When my publisher first asked me to write a weekly column about the bleary-eyed but abundantly blessed experience that is parenting, I was fresh off the heels of my first maternity leave.

I’d been a parent a few short months, but my list of lessons already learned, pumping dysfunctions and comical adventures was absolutely endless.

I quickly accepted the task, because I was eager to share extraordinary can’t-make-thisstuffup mama mishaps and tribulations with our readers.

But even more enticing than jumping into written wit was the opportunity to record these stories for my family, stories that’d be too numerous to remember for the long run.

Not until one is fully immersed in new, uncharted parenthood waters is it realized that parenting is truly an evertransforming journey in the making, filled with everything from profound moments to poo jokes, and it is these very nuances that make one’s family story sincerely unique.

 

 

Birthing classes and parenting literature point you toward the starting line, but they don’t teach you everything. This is why, my friends, we have to write down our experiences, so that we can re-read these little moments later on. Parenting today falls within the good fortune of having nonstop snapshot-taking at our disposal.

By the time our firstborn arrived home from the hospital, he’d already been photographed more times than the total number of photos in my own entire baby album.

Documenting, visually, is a different world today from yesterday’s film developing.

But what’s always captivated me about my faded box of baby albums is that my mother wrote little notes in the margins of my baby book she’d so painstakingly assembled. These brief passages are what amuse me most.

In one side note in the periphery of my second birthday photographs, my mother detailed that I often pronounced my ‘th’ sounds like ‘f’, and described her horror when I attempted a ‘Thank You’ to my paternal grandparents. What can I say? Our household was predominantly French-speaking, and the ‘th’ sound is not really part of French linguistics. Nevertheless, that moment rendered me labeled as a foulmouthed tot.

I figured out my sounds eventually. But I digress.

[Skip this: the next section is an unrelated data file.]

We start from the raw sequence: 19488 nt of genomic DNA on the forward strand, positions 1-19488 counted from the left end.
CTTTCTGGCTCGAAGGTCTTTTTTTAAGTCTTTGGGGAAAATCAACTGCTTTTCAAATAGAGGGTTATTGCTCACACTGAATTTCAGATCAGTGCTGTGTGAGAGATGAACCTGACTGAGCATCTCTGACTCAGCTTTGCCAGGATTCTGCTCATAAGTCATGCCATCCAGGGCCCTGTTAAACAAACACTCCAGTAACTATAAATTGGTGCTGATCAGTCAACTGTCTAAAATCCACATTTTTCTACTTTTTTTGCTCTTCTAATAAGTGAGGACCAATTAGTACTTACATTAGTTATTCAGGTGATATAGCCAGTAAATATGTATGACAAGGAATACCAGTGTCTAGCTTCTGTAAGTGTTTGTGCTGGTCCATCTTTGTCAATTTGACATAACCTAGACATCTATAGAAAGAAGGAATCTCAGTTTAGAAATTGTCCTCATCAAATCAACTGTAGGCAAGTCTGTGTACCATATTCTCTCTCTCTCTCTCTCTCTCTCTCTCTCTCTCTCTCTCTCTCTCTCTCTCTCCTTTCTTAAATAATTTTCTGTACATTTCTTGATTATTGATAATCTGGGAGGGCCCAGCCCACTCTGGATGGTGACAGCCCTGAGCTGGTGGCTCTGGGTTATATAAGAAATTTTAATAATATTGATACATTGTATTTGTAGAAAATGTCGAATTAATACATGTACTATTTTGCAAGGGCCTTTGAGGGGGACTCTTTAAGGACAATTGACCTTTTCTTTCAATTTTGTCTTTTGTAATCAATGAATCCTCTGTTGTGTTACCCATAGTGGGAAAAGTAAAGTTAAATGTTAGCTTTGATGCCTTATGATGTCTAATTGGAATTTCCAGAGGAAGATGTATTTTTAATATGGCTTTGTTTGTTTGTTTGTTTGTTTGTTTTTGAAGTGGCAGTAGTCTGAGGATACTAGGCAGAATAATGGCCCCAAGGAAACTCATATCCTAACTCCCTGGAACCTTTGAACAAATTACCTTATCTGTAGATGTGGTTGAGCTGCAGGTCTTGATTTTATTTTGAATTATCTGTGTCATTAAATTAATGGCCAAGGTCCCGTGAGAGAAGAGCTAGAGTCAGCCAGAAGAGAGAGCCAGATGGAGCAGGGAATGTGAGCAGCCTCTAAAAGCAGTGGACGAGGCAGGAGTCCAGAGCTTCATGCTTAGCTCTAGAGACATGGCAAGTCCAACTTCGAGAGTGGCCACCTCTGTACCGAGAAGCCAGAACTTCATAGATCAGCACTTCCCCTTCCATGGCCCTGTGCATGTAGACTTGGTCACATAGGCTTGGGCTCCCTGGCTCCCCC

This just shows one of the many little nuances that wouldn’t otherwise be captured in a photograph.

Had my mother not recorded small bits of commentary about our childhood habits and mini-milestones, they’d be forever forgotten.

There are just so many mini-phases that take place as kiddos today rapidly transition from newborn to tot and beyond. It would be to our benefit– and even amusement– to journal what we can, before short-lived phases quickly fade, replaced by newer, wittier stages.

Think of your children’s early speech patterns and habits, or your biggest anxieties that turned out to be small potatoes in hindsight.

We all know kids say the darnedest things, and so we should jot down these quips while they’re fresh in memory, even if abbreviated in a bedside notepad. For those who don’t like to write, there are downloadable apps designed specifically to mark down sweet moments at one’s convenience.

So observe what happens and write it down.

Photos tell a story, but they don’t tell the whole story.

The entries you keep will range from outrageous to poignant to events not suitable for shouting from the social medial rooftops.

But one day, you’ll look back upon these moments stitched together that form the pages of a story that’s uniquely yours.

You may even find that what worried you at one time makes you laugh today.

Like a fine wine, these stories will get better with age.

So write your family’s story, no matter how grammatically incorrect your writing or seemingly insignificant the occurrences.

You’ll devour these jotted notes years later to help fill in the gaps when memory no longer can, and your future generations will be the ones who benefit most.

— Michelle Cote is the art director of the Journal Tribune. She enjoys cooking, baking, and living room dance-offs with her husband, two boys and a dog. She can be contacted at [email protected]


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